This article argues that John Rawls' liberal philosophising is an inadequate means of facing today's varied social and political challenges, both domestic and international, because it is incapable of grasping the antagonistic dimension which is constitutive of the political. Focusing
first on Rawls' conception of politics in a well-ordered liberal society, and thereafter on his arguments pertaining to the field of international politics, it is shown how Rawls forecloses the recognition of the properly political moment by postulating that the discrimination between what
is legitimate and what is not legitimate is dictated by morality and rationality. With exclusions presented as rationally justified and with the antagonistic dimension of politics whisked away, liberalism appears as the truly moral and rational solution to the problem of how to organise human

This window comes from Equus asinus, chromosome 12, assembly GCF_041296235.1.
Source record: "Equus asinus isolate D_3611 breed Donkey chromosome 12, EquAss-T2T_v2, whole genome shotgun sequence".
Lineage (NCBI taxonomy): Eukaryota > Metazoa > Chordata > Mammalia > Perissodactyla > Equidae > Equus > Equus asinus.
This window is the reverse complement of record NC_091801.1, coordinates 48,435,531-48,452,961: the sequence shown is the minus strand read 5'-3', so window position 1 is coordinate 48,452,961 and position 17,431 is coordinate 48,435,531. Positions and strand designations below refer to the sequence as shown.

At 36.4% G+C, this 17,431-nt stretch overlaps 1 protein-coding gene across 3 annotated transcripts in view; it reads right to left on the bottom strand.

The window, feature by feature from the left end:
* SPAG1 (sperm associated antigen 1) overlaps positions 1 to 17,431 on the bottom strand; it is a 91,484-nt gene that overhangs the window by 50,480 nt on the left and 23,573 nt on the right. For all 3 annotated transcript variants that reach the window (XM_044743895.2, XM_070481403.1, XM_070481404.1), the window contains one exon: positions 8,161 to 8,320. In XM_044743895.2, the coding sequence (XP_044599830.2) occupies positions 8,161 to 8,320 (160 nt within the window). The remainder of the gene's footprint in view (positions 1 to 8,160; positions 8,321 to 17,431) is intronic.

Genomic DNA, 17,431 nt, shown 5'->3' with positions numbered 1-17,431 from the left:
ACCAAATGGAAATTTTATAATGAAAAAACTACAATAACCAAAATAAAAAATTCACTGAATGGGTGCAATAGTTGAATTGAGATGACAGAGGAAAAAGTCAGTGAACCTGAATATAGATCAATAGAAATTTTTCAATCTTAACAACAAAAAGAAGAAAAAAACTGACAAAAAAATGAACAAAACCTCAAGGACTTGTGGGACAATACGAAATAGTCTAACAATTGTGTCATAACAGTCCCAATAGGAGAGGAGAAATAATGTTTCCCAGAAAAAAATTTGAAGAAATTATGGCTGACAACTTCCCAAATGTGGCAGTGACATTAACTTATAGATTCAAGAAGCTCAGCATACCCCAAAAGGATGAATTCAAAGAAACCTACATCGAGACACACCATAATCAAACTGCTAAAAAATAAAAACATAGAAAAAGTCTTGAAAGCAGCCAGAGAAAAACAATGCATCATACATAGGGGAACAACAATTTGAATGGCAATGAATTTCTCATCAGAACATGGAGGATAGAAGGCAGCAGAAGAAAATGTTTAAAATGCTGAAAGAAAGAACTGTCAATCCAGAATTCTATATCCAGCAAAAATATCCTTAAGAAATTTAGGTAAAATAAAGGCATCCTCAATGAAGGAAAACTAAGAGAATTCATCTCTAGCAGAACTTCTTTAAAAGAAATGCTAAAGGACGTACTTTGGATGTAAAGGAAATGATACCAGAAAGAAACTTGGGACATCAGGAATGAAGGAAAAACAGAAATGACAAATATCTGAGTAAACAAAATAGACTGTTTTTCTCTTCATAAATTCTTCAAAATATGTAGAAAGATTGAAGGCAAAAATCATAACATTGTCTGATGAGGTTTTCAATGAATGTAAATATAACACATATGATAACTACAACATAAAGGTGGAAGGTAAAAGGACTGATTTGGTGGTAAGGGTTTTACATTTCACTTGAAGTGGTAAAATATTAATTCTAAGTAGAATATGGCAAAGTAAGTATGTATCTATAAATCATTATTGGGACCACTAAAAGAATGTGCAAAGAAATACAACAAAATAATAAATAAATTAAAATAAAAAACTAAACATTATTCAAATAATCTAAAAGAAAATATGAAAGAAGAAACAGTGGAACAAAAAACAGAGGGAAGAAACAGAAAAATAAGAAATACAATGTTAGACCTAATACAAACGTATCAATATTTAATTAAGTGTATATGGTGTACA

coexistence, and its universalisation becomes the aim of all those who are moved by moral and rational considerations. Against this conception, it is suggested that a future, more peaceful world would be less a cosmopolitan and more a pluralist one.
Theoria is an engaged, multidisciplinary and peer-reviewed journal of social and political theory. Its purpose is to address, through scholarly debate, the many challenges posed to intellectual life by the major social, political and economic forces that shape the contemporary world. Thus it is principally concerned with questions such as how modern systems of power, processes of globalization and capitalist economic organization bear on matters such as justice, democracy and truth.